Screenshot from the updated “How COVID-19 Spreads in a Community” video. New markers and color coding make transmission of the virus easier to follow through family clusters (letters) and generations (numbers). Color codes indicate whether a COVID-19 case was confirmed (red), probably (orange), resulted in hospitalization (teal), or resulted in death (black).

How COVID-19 Spreads in a Community” takes the viewer on a ‘street-level’ journey through groups and settings in which the virus spread in a matter of days and documents the hospitalizations and deaths that occurred along the path.

To create this video on a compressed timeline, I partnered with a talented producer and motion graphics specialist in our branch. We started with the story’s key players: the people, the places, and the consequences. I referenced the article’s original diagram to design a stylized, map-like landscape of symbols color coded by setting, infection, illness, hospitalization, and death. Following a script composed and voiced by the author, Dr. Ghinai, I created a storyboard and developed visual assets for use in the animation. We created an animated 3D world in which community members gather, then selectively develop illness, become hospitalized, and die. Key settings are marked with “pins” you might see on a familiar navigation app like Google Maps. At the end of the animation, you see a conceptual timeline of the investigation and are reminded to stay home and continue socially distancing to prevent getting sick and infecting the people around you.

Through simple visuals and voiceover, this detailed epidemiological process became a human story. The original upload was viewed over 412K  times on YouTube and a new upload can be shared on social media!

Learn 5 strategies for the visual communication of science in our S.P.A.R.K. online course!


Medical Illustrator Hillary Wilson on embracing human variation in scientific and medical art

We’re very pleased to publish the following post on Embracing Human Variation written by our guest blogger Hillary Wilson. Hillary is committed to creating diverse, affirming artwork that includes people of different shades, sizes, and backgrounds. She has a Masters degree in Medical Illustration from the Johns Hopkins Graduate Program for Medical and Biological Illustration. Inspired by the rich diversity and variation of humanity, she strives to capture that sentiment in her artistic approach to both medical and fine art subjects, and in her work as a diversity consultant to companies and organizations.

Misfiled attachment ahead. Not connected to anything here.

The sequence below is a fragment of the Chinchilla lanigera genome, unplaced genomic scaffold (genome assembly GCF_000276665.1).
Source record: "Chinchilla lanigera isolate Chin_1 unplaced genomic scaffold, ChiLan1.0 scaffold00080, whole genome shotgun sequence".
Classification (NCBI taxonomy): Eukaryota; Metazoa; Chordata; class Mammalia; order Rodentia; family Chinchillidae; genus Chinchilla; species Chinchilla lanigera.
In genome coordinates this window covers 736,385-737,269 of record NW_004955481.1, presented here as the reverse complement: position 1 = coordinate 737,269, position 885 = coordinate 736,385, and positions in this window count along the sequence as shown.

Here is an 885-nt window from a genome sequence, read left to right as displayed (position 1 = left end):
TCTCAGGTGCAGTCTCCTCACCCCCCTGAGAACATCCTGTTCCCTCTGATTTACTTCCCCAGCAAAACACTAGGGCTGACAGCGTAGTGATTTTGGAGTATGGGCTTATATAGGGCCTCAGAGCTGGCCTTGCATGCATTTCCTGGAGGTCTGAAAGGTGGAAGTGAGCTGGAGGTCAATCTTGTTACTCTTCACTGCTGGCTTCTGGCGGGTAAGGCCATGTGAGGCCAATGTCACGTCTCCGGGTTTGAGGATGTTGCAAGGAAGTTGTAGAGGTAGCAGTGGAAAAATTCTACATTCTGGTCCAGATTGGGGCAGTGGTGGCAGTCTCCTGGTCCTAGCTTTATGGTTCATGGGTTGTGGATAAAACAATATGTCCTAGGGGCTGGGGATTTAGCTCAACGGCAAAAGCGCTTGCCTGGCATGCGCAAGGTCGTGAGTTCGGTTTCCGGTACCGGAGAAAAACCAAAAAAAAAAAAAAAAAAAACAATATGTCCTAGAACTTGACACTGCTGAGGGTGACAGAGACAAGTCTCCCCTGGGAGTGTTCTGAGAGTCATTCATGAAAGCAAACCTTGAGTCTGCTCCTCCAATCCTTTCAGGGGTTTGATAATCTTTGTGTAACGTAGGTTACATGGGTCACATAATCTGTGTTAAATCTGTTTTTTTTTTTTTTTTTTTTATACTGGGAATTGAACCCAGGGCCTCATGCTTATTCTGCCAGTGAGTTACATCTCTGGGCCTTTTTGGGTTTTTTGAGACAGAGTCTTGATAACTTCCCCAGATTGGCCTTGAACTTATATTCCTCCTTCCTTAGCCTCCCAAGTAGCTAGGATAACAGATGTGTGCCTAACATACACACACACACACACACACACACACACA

Hillary Wilson self portrait. Image source:

Why is accurate diversity important in medical art and the field of medicine in general?  

Education and exposure  

Many people, including medical, students, professionals, and patients, aren’t exposed to enough accurate visuals of non-white body parts. This perpetuates gaps in knowledge that can lead to worse outcomes in people of color and can also lead to shame, misinformation, and people stigmatizing normal attributes.

Accurate and relevant information  

Diversity is also important in medical art and the field of medicine because it creates opportunities to recognize how medical conditions affect us differently. Since there is so much variation in humans as a species, it’s important to recognize these differences and provide relevant information that applies to different types of people. This variation encompasses more  than skin color alone. Differences in bodies can also lead to slight physiological differences and  trends in medicine that are important to keep in mind.